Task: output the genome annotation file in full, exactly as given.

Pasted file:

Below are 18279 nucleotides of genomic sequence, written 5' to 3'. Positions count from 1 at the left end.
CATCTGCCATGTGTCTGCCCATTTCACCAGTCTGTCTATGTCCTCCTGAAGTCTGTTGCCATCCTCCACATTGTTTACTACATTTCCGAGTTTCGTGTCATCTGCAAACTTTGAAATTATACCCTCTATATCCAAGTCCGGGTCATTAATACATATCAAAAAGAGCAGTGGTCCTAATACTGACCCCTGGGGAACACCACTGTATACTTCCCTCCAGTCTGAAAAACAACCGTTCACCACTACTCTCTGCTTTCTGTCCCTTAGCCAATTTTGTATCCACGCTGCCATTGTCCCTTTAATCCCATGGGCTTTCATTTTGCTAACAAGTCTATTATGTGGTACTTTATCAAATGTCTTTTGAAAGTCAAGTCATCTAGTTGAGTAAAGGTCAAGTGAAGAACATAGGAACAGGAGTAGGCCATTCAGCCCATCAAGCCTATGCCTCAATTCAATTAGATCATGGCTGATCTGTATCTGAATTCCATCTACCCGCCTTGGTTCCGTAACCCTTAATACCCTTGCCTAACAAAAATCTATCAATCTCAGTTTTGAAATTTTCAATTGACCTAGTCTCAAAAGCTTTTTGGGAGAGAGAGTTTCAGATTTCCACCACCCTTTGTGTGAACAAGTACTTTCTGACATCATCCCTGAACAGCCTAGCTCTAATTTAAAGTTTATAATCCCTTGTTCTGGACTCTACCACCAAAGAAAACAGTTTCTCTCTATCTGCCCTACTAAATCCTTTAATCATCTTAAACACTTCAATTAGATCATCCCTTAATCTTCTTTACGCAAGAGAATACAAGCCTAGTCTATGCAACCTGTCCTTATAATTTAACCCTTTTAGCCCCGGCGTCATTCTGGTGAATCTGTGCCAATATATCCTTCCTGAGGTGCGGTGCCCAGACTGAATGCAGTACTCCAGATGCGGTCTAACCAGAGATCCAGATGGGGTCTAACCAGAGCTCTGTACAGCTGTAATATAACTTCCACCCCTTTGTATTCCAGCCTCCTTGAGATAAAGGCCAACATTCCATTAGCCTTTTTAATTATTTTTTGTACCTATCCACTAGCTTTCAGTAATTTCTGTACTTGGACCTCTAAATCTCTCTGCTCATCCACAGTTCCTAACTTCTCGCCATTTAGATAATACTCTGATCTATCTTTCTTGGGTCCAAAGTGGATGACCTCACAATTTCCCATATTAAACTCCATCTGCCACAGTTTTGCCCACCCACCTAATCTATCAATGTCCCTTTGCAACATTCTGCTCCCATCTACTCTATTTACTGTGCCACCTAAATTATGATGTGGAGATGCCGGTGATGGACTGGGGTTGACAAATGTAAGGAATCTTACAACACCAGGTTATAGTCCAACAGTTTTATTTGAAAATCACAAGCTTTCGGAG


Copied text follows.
Below are 18279 nucleotides of genomic sequence, written 5' to 3'. Positions count from 1 at the left end.
CATCTGCCATGTGTCTGCCCATTTCACCAGTCTGTCTATGTCCTCCTGAAGTCTGTTGCCATCCTCCACATTGTTTACTACATTTCCGAGTTTCGTGTCATCTGCAAACTTTGAAATTATACCCTCTATATCCAAGTCCGGGTCATTAATACATATCAAAAAGAGCAGTGGTCCTAATACTGACCCCTGGGGAACACCACTGTATACTTCCCTCCAGTCTGAAAAACAACCGTTCACCACTACTCTCTGCTTTCTGTCCCTTAGCCAATTTTGTATCCACGCTGCCATTGTCCCTTTAATCCCATGGGCTTTCATTTTGCTAACAAGTCTATTATGTGGTACTTTATCAAATGTCTTTTGAAAGTCAAGTCATCTAGTTGAGTAAAGGTCAAGTGAAGAACATAGGAACAGGAGTAGGCCATTCAGCCCATCAAGCCTATGCCTCAATTCAATTAGATCATGGCTGATCTGTATCTGAATTCCATCTACCCGCCTTGGTTCCGTAACCCTTAATACCCTTGCCTAACAAAAATCTATCAATCTCAGTTTTGAAATTTTCAATTGACCTAGTCTCAAAAGCTTTTTGGGAGAGAGAGTTTCAGATTTCCACCACCCTTTGTGTGAACAAGTACTTTCTGACATCATCCCTGAACAGCCTAGCTCTAATTTAAAGTTTATAATCCCTTGTTCTGGACTCTACCACCAAAGAAAACAGTTTCTCTCTATCTGCCCTACTAAATCCTTTAATCATCTTAAACACTTCAATTAGATCATCCCTTAATCTTCTTTACGCAAGAGAATACAAGCCTAGTCTATGCAACCTGTCCTTATAATTTAACCCTTTTAGCCCCGGCGTCATTCTGGTGAATCTGTGCCAATATATCCTTCCTGAGGTGCGGTGCCCAGACTGAATGCAGTACTCCAGATGCGGTCTAACCAGAGATCCAGATGGGGTCTAACCAGAGCTCTGTACAGCTGTAATATAACTTCCACCCCTTTGTATTCCAGCCTCCTTGAGATAAAGGCCAACATTCCATTAGCCTTTTTAATTATTTTTTGTACCTATCCACTAGCTTTCAGTAATTTCTGTACTTGGACCTCTAAATCTCTCTGCTCATCCACAGTTCCTAACTTCTCGCCATTTAGATAATACTCTGATCTATCTTTCTTGGGTCCAAAGTGGATGACCTCACAATTTCCCATATTAAACTCCATCTGCCACAGTTTTGCCCACCCACCTAATCTATCAATGTCCCTTTGCAACATTCTGCTCCCATCTACTCTATTTACTGTGCCACCTAAATTATGATGTGGAGATGCCGGTGATGGACTGGGGTTGACAAATGTAAGGAATCTTACAACACCAGGTTATAGTCCAACAGTTTTATTTGAAAATCACAAGCTTTCGGAG